Its been five years since Suresh Narayanan, Chairman and Managing Director, Nestle India, took over the Rs 12,000-crore food major. His report card speaks for itself. The company has achieved an organic CAGR growth of 11 per cent in the last five years, operating margins have increased at a CAGR of 18 per cent, and net profit has risen 36.7 per cent. "In terms of return on capital invested, we were at 31 per cent in 2016 and we closed last year at a little over 90 per cent," says Narayanan.
There is more to Narayanan's success story. Nestle is a market leader in seven out of the eight categories it operates in, its attrition rate is a mere 3.5 per cent compared to 15 per cent in 2015, and its gender diversity ratio is at 22 per cent against 11 per cent five years ago.
In August 2015, when Narayanan took over the Indian arm of the Swiss food giant, the company was at the risk of closing its century old operations. Its highest-selling brand, Maggi Noodles, was accused of feeding lead content beyond permissible levels, and the organisation was staring at an existential crisis. The Maggi crisis had crashed Nestle India's revenue in 2015 to Rs 8,175 crore from Rs 9,855 crore in 2014, while net profit dipped 53 per cent. That was not all. Narayanan also realised that the food company's market share had halved to 15 per cent in the previous four-five years, and it was perceived as being out of sync with the great Indian consumption story. Barring Maggi, the food company was struggling in every other category it was present in.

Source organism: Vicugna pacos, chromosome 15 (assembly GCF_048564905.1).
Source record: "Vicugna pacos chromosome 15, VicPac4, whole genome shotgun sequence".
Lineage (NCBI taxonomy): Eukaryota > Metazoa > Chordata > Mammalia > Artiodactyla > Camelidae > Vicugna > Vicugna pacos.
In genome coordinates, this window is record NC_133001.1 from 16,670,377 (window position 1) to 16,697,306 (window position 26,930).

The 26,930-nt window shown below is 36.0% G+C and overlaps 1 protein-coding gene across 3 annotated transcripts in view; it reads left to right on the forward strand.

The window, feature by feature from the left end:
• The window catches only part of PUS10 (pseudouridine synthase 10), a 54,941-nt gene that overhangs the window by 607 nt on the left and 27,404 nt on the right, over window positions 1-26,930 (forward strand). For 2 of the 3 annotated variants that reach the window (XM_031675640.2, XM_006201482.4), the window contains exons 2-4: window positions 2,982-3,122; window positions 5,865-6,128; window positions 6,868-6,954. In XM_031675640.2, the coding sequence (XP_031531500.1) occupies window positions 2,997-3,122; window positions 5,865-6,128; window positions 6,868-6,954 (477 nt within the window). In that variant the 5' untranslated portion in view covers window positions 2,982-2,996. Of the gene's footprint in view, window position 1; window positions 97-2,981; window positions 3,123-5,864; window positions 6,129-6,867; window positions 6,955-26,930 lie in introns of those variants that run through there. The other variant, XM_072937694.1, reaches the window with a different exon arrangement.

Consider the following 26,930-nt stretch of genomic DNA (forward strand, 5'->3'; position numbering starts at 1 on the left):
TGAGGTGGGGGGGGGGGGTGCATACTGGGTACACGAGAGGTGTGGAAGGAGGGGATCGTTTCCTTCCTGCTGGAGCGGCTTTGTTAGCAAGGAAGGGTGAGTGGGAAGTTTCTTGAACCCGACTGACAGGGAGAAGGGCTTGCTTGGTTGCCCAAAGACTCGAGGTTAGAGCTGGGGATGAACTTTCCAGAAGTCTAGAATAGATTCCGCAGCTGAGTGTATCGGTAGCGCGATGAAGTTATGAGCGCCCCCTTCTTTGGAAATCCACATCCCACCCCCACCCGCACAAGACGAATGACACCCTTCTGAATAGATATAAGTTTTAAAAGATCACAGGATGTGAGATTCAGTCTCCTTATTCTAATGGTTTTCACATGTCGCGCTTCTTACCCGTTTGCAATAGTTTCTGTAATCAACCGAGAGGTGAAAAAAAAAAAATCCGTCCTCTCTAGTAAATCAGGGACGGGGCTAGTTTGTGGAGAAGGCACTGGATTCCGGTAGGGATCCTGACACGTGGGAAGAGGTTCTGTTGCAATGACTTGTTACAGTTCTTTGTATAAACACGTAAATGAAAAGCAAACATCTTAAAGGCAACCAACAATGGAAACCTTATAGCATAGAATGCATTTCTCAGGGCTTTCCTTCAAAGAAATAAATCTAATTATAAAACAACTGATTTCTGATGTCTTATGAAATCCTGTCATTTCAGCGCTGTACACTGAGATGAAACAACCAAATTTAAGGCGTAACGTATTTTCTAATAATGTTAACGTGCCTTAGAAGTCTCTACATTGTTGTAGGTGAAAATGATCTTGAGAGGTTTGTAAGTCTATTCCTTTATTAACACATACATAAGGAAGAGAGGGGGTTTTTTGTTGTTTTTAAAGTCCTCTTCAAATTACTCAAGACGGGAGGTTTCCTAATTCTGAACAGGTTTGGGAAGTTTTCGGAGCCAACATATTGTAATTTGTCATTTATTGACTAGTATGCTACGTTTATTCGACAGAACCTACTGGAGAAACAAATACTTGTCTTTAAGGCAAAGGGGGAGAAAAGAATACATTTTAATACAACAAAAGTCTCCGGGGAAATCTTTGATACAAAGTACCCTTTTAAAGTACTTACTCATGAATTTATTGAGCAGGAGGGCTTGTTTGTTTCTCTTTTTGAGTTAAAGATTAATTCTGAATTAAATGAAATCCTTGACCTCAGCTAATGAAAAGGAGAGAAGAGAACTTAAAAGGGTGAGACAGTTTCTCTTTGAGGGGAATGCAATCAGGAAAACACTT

In the last two years, the company has launched 60 new products with a 70 per cent success rate. "We are innovating at a pace which is three times more than earlier," says Narayanan. The company has also announced an investment of Rs 2,600 crore, more than 90 per cent of which would go into capacity creation. Its ninth manufacturing facility at Sanand in Gujarat would be up and running in a few months from now. "It will be digitally enabled, paperless and environment friendly, and 50 per cent of the employees will be women. We will invest in the prepared dishes category, and in our coffee, chocolates and confectionary businesses through additional capacity creation," explains Narayanan.
While the second quarter of 2020 was muted for Nestle like most of its peers (the company follows a Januray-December financial year), it bounced back to its earlier growth trajectory in the third quarter. Narayanan attributes the turnaround to the resilience of his workforce. A salesman in Sikkim walked for three days, 14 km a day, to secure permission for starting distribution at the peak of the lockdown, a sales executive took stocks in his car and distributed it to local stores when the regular distribution mechanism came to a halt. "This is what people have done on their own, I haven't dictated them what to do sitting in Gurgaon," says Narayanan.